At first glance, Proposition 51 on this November's statewide ballot sounds like a no--brainer. Sponsored by the Planning and Conservation League, it would set up the Traffic Congestion Relief and Safe School Bus Trust Fund by transferring 30% of the state's share of sales taxes paid on the sale and lease of new and used motor vehicles from the state's General Fund to the Transportation Impacts Mitigation Trust Fund. According to the Legislative Analyst's Office: "approximately $460 million would be shifted from the state's General Fund to the Trust Fund in 2002--03, $950 million in 2003--04" and increasing thereafter.
But this initiative has raised serious controversy by allowing interested sponsors (including Ross Perot's Hillwood Development Corp.) the opportunity to "buy in" by sponsoring the initiative and enabling them to benefit their specific interests at a healthy return on their investment, should the initiative pass. And it does this while giving voters no oversight on the laundry list of benefiting projects, which include various freeway and garage projects that would greatly encourage automobile driving to the detriment of bicycle and pedestrian safety and transit efficiency. Out of a total of $950 million, this proposition gives only 4% to bicycle and pedestrian projects. While it gives 48% to passenger rail and bus transit, it doesn't allow enough protection in hard budgetary times. According to the League of Women Voters: "...Passage of (this) initiative... sets a dangerous precedent and would encourage other powerful special interests to bypass the budget process and lock up funding for their own programs through ballot initiatives. Other programs, such as health care, special school programs, or environmental protection, which lack the political clout or money to bankroll their own initiatives, would lose out."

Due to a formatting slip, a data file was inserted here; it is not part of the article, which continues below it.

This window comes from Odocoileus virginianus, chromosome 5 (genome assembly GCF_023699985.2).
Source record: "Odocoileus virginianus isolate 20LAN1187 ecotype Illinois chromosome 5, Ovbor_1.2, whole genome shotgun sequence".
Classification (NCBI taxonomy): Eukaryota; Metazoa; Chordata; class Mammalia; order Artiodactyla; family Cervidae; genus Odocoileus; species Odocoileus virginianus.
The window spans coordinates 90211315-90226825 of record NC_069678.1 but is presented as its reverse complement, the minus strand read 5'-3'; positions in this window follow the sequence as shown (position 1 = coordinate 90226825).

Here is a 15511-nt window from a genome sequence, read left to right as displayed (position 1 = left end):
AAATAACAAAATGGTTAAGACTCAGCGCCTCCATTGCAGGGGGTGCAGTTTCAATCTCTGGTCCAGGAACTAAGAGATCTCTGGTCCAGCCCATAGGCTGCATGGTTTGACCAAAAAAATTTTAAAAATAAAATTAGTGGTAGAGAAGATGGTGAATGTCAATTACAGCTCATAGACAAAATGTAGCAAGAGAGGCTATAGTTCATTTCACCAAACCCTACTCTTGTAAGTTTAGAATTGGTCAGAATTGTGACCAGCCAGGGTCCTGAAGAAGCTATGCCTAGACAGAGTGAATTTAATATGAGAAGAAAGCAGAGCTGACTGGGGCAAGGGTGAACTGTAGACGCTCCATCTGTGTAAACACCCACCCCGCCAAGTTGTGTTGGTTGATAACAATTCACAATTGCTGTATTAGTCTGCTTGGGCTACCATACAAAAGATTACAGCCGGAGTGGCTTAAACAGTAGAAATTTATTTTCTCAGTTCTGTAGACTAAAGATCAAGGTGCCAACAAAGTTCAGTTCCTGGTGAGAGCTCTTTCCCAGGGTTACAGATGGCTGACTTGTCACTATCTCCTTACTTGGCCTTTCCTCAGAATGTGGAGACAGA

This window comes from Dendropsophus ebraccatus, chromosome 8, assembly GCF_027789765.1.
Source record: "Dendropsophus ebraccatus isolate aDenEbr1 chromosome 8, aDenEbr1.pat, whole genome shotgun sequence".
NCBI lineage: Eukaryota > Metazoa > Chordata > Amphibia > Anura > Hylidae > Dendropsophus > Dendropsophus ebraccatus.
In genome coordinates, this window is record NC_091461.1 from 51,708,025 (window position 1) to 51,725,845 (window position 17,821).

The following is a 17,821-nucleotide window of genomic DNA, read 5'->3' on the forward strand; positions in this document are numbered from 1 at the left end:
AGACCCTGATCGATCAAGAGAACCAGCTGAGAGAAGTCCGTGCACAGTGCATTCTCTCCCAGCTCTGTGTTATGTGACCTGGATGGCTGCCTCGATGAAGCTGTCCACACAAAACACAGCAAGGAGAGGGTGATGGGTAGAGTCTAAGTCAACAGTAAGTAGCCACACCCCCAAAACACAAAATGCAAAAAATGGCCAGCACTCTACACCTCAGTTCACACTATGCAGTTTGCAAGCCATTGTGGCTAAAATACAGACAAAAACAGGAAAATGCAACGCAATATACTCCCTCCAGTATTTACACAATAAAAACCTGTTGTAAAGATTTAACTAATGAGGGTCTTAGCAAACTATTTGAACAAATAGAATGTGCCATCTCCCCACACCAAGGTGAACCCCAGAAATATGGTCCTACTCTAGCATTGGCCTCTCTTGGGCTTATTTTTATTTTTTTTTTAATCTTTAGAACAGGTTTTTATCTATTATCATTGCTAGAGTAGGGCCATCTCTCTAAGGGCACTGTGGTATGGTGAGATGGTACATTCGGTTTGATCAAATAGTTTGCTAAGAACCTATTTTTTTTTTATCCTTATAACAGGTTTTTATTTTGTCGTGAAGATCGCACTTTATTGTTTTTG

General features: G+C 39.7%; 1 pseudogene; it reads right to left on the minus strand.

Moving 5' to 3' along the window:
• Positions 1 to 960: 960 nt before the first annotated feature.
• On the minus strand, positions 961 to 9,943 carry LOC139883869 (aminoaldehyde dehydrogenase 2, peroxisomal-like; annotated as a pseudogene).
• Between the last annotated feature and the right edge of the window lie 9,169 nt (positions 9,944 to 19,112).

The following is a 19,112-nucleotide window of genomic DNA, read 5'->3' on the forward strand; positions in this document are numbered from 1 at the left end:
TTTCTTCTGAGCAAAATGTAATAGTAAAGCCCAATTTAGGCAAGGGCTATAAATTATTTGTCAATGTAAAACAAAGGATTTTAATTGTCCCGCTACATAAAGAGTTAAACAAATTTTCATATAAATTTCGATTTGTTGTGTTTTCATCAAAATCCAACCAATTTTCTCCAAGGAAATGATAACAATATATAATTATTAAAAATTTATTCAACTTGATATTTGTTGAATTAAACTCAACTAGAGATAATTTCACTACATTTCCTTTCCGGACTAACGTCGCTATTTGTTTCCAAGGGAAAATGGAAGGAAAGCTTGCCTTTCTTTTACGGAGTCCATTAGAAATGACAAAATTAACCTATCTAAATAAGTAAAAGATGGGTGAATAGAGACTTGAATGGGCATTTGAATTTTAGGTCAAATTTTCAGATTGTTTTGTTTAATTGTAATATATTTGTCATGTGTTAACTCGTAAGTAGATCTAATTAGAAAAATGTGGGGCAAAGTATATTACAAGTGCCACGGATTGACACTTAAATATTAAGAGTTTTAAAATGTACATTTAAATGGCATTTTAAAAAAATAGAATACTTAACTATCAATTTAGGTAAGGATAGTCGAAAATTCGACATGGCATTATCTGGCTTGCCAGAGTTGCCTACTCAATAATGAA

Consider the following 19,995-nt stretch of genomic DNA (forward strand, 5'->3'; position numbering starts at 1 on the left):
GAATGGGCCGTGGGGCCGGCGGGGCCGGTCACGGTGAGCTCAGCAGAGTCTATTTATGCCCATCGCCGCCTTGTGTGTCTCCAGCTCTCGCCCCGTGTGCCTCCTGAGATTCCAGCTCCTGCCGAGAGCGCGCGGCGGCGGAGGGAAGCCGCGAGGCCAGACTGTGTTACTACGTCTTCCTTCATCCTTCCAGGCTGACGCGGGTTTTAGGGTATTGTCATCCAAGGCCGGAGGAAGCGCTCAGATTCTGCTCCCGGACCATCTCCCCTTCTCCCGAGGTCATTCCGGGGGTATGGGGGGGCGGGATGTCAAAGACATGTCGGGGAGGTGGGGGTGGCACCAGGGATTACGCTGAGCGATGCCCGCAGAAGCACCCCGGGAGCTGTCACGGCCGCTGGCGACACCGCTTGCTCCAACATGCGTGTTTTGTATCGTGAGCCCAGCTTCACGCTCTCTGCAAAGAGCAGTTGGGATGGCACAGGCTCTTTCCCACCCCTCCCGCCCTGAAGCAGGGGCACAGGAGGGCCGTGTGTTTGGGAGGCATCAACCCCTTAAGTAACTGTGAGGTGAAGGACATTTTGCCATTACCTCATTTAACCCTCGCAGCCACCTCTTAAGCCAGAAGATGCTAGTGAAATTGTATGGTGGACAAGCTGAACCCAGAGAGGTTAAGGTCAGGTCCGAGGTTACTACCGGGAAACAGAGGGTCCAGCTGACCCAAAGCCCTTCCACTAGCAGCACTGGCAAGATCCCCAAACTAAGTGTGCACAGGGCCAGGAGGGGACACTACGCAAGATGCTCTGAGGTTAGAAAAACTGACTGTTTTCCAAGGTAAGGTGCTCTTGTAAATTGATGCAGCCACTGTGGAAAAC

The SFBC Board of Directors voted to oppose Proposition 51, which is also opposed by Senior Action Network and WalkSF. For more analysis of Prop. 51 check out: www.cbp.org/2002/ bb020601.htm.
It should be noted that many bicycle groups around the state are supporting Prop. 51, focusing on the bike benefits--which cannot be denied--rather than the probable downsides of the measure, which include encouraging more driving. The California Bicycle Coalition in particular did an admirable job of strengthening the pro-bicycle measures in Prop. 51. For more analysis of the "yes" argument, see www.calbike.org.